DECATUR, Georgia (CNN) -- Fourth-grade teacher Elisabeth Beckwith wants her students at Fernbank Elementary School in Decatur, Georgia, to pay attention to a lesson on Greek mythology.
Fourth-graders at Fernbank Elementary in Decatur, Georgia, practice the "dromedary delight."
Instead of staring at the board in the front of the classroom, the kids are lying on the floor near their desks practicing yoga. "It's fun," says 9-year old Jack Besser. "It gets out the cramps after you've been sitting for an hour."
Besser's classmate Medha Prakash says the yoga drills help her to concentrate. "It makes me feel calm, relaxed and it gets all the stress out of me."
Beckwith has linked the symbols of Greek gods to yoga poses, such as down dog and the stork. She's hoping the students will better retain the material and be re-energized in the middle of the day. "It's a fun way for them to think about things," Beckwith says. "You know, it's healthy for them because they're getting the breathing right and getting the stretching right."
Beckwith and other teachers at the suburban Atlanta public school started offering yoga in the classroom two years ago.
They received instruction from YogaKids International, an Indiana-based company that distributes teaching materials to more than 50 schools around the country. A similar program is offered by California-based YogaEd. Watch how yoga is working at one elementary school. »
At Fernbank Elementary, teachers hold up large flash cards with kid-friendly poses that are easy for the students to imitate. Step-by-step instructions are on the back for teachers to read out loud.
In addition to incorporating yoga into lesson plans, it's being used in physical education classes throughout the day. PE teacher Katie Bashor says it helps instill discipline. "If you say you're going to do yoga with the kids, they just immediately start focusing."
From kindergarten through fifth grade, students are learning to use deep breathing and basic yoga at their desks to cope with stress and anxiety that may occur before taking tests.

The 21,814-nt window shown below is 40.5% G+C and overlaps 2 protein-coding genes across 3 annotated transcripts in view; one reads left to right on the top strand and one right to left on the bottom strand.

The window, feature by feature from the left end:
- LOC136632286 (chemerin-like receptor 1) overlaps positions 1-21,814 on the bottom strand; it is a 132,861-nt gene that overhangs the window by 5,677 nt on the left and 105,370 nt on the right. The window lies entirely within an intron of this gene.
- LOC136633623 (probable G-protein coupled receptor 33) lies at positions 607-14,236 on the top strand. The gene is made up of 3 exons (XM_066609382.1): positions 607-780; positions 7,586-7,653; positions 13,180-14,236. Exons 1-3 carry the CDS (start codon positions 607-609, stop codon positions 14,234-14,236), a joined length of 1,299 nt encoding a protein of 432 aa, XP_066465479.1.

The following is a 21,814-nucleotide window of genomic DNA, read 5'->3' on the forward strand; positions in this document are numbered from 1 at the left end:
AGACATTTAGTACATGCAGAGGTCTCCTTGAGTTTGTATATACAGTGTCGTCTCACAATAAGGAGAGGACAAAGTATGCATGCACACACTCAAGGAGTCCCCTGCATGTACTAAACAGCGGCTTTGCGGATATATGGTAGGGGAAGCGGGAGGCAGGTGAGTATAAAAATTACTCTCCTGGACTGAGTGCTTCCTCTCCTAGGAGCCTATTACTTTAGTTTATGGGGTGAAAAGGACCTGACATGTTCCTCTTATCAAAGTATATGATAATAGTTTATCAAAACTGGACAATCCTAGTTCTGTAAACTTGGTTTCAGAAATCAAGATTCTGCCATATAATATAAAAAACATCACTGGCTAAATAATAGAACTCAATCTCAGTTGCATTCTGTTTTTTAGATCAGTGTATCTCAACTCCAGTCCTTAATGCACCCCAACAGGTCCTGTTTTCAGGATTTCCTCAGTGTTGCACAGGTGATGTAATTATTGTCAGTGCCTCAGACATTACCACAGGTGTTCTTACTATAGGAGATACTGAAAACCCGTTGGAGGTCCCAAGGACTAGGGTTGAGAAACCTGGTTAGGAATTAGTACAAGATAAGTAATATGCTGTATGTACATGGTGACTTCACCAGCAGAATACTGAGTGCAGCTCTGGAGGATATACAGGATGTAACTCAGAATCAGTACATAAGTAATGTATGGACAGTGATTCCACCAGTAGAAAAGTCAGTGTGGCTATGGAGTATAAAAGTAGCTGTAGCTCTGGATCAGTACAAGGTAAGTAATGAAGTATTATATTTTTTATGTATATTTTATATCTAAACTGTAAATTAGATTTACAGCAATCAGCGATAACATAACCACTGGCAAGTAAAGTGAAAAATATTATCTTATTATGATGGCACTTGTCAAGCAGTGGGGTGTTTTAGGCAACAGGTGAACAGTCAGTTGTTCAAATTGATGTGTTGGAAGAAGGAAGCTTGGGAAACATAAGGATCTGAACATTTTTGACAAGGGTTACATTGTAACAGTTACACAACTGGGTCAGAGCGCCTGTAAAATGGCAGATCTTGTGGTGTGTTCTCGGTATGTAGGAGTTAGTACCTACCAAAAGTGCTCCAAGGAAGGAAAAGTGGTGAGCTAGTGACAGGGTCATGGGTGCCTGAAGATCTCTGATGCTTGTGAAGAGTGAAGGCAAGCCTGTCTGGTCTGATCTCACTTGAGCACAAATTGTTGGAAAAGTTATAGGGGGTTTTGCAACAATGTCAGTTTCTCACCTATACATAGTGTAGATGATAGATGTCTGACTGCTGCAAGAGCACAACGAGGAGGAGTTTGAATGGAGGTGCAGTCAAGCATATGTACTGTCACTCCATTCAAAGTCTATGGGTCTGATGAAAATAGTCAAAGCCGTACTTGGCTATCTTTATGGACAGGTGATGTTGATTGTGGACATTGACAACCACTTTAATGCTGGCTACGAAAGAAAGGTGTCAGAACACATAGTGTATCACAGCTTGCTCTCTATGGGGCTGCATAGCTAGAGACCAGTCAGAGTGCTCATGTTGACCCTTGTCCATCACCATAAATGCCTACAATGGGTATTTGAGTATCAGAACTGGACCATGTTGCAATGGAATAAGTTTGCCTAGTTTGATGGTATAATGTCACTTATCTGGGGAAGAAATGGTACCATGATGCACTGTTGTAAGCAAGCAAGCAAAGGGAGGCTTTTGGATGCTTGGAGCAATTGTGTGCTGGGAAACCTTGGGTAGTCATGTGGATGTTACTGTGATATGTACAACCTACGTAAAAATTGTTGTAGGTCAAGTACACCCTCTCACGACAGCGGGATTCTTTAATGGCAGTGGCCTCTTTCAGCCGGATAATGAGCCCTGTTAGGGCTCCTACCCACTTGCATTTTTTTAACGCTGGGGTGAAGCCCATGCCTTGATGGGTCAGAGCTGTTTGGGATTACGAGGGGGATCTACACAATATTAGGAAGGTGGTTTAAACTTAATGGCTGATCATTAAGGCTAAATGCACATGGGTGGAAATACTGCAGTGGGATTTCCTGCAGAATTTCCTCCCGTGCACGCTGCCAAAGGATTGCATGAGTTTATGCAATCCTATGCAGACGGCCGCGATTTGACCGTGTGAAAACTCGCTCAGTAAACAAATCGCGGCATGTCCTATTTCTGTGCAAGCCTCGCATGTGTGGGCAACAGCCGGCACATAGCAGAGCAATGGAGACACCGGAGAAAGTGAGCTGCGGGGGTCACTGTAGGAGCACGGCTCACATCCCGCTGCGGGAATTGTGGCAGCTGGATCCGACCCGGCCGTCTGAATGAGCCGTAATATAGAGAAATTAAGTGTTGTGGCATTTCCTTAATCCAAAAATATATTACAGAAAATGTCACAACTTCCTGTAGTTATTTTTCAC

School guidance counselor June Neal has seen a measurable difference among the students. "We've seen an improvement in test scores and test-taking skills because their stress level is decreased after yoga."
Neal isn't worried about criticism that may be aimed at the school for taking time away from daily lessons to stretch and meditate. "An elementary school is more than reading, writing and arithmetic," says Neal. "You do need some down time, you do need some way to express yourself and to reduce anxiety that comes along with being in school."
Best-selling author Dr. Andrew Weil believes anxiety and stress are some of the biggest reasons young students get sick at the start of the fall semester. "I think parents underestimate how stressful going back to school is," he says. "I think it's as stressful as a grown-up starting a new job."
Weil says stressed-out kids may complain of stomach pain or a headache instead of dealing with a stressful situation at school. He recommends training children to do simple deep-breathing techniques, just as adults do, to help with stress management.
Beckwith's class might be just what the doctor ordered. After 30 minutes of coaching her students through different yoga poses, the kids seem calm but excited about what they've learned.
"They get energized when they're supposed to be energized," says Beckwith. "It just gives them a little tweak to their day so they're not just sitting at their desk." E-mail to a friend
Judy Fortin is a correspondent with CNN Medical News.
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